In a brief word piece titled, “The Eccentricities of an Artist,” published in 1977, Yun Hyong-keun described his life as one without any clear distinction between living and playing. When it occurs to me, I secure my canvas and paint. At other times, I just sit absentmindedly. . . . Painting is thus enjoyable work. But when paintings do not work out, it feels like death. . . . In any case, just as I continue to eat and live, I continue to paint.
Metallic lips and outstretched tongues poised to lick. Acrylic nails, mouths crammed full of pearl necklaces and makeup-clad eyes – these are the images that come to mind when I think of Marilyn Minter, who I first discovered while absent-mindedly stalking Miley Cyrus’ Instagram. A blurred portrait showed Miley in all her usual glory - Hollywood white teeth, tongue out, licking a foggy window dripping in condensation.
Walking into the Rauschenberg restrospective at Tate Modern feels like the landing of Allied forces on the beach. A surge of raw, brilliant American energy on the banks of the river Thames. The works are powerful and as much ahead of their time today as they were fifty years ago. Tate’s show is the first full scale survey of Rauschenberg’s oeuvre since his death in 2008. The exhibition, produced with New York’s Museum of Modern Art.
Matt Mullican has got them both: brains and brawn. If there were intellectual and athletic decathlons in contemporary art, Mullican would win handily. He has the genetic material, training, and discipline. Mullican is the son of artists Lee Mullican and Luchita Hurtado. His father’s work was shown earlier this year at James Cohan (New York). His mother’s work is currently on show at Park View (Los Angeles). Mullican’s brother, John, is a writer and documentary filmmaker. Few families have ”the right stuff” way this one does.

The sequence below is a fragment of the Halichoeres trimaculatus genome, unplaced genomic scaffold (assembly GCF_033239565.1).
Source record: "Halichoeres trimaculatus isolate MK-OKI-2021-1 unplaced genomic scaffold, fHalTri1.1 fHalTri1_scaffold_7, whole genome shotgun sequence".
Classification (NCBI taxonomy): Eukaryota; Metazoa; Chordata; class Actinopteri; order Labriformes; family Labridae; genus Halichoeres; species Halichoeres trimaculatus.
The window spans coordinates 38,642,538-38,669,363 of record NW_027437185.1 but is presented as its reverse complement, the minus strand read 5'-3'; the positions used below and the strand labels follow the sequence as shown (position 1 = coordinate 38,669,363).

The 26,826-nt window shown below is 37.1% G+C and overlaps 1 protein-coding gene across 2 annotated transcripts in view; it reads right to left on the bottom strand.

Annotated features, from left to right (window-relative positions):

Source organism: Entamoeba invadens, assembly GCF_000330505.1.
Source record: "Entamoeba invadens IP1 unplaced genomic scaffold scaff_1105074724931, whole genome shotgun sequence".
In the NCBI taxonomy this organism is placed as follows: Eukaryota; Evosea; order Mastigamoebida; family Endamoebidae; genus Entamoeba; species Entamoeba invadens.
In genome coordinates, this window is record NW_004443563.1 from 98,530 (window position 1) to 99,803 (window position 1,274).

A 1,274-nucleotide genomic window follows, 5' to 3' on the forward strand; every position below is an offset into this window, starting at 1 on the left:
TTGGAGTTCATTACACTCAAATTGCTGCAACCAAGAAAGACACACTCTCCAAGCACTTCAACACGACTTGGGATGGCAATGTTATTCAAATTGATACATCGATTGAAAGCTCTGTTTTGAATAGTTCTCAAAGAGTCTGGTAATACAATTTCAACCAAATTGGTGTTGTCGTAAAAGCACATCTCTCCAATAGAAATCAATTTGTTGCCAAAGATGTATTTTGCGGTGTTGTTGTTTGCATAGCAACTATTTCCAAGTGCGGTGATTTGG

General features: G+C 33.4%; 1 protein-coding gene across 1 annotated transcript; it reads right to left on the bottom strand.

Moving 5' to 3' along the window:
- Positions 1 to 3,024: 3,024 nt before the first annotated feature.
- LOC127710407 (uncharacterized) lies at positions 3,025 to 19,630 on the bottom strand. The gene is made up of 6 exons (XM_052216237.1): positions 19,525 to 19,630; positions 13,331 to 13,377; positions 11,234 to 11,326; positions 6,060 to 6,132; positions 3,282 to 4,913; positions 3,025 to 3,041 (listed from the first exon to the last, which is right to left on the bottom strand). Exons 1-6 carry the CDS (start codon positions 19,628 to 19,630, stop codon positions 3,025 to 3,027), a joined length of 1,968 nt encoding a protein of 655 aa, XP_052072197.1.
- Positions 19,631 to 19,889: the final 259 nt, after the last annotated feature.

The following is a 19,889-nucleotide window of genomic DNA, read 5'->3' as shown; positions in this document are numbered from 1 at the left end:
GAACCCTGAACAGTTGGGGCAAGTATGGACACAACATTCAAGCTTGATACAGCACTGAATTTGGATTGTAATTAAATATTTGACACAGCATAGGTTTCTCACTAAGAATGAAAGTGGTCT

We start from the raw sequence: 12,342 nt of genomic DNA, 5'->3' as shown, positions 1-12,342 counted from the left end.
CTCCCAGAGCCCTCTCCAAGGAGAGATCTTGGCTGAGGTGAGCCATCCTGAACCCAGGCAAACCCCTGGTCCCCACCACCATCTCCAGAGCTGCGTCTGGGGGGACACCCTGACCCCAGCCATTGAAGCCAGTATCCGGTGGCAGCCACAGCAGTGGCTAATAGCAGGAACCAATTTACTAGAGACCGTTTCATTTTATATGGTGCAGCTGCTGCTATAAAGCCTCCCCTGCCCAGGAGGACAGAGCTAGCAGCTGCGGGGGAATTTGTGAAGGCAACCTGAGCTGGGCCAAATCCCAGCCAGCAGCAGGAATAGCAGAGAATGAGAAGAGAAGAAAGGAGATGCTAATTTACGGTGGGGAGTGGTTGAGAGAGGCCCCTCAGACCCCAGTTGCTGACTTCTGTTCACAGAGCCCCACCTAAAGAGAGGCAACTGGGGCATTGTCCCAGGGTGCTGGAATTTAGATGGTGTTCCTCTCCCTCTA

As first published on Artnet, written by Sarah Hyde. The major exhibition “Cy Twombly” opened this month at Centre Pompidou with 140 works of art, including drawings, sculptures, paintings, and photographs that have been thoughtfully brought together by curator Jonas Storsve. The hanging of the exhibition is broadly chronological, and blissfully uncrowded; visitors would be advised to allow plenty of time to fully experience the works included.
Tucked away in an elegant Georgian townhouse on Fitzroy Square, Flavie Audi’s kaleidoscopic glass creations at Tristan Hoare Gallery offer an otherworldly immersive experience. This is glass as you have never seen it before - experimental forms that inhibit a state far removed from the conventional everyday functions of the material. Glass is an underrated medium with regard to fine art; it thus provides an incredibly unique material for Audi’s opportunistic and insightful creative process, which she herself cites as experimental and innovative.
Revive! produced and curated by Sasha Galitzine and Olga MacKenzie invites a dynamic group of young artists to engage with the Crypt of St. Mary Magdalene’s Church, on the canals of Little Venice. All the works, including several performances, are specific to the site, both its physical layout and symbolic significance. Works have been placed where corpses were once laid to rest before burial. In its time, the church was built amidst a Victorian slum.
The smell of meat stock permeated all three floors of PS1. It was an unintended olfactory punch from the Kunsthalle’s in-house restaurant, M. Wells Dinette. Yet, the cloying, unctuous odor created an additional atmospheric in Mark Leckey's sensory assault. PS1 smelled like a fatty broth or stew in an English working man's café, which seemed sort of appropriate given Leckey’s self-described working class background.
Taken from an array of visual influences in film, art, television and music, France-Lise McGurn’s new exhibition Mondo Throb at Peckham-based gallery Bosse & Baum is an eruption of vibrant and sexually impulsive figurative paintings and drawings. Often extending beyond the confines of the canvas, McGurn creates an abundance of sensual imagery that spills out onto the walls and floor of the gallery. The composition and form of the layered figures developed from sketches derive from a multitude of influences.
Eloquently curated by Legacy Russell, Wandering/WILDING attempts to articulate the space that black artists have created between the polarity of flagrant and flaneur. The artists are responding to this dichotomy by creating works through media, dance and music - online- in an effort to reclaim the space that they might otherwise feel like they have lost. The significant political back-drop to the exhibition made me consider how successful the internet is as a metropolis for black mobility.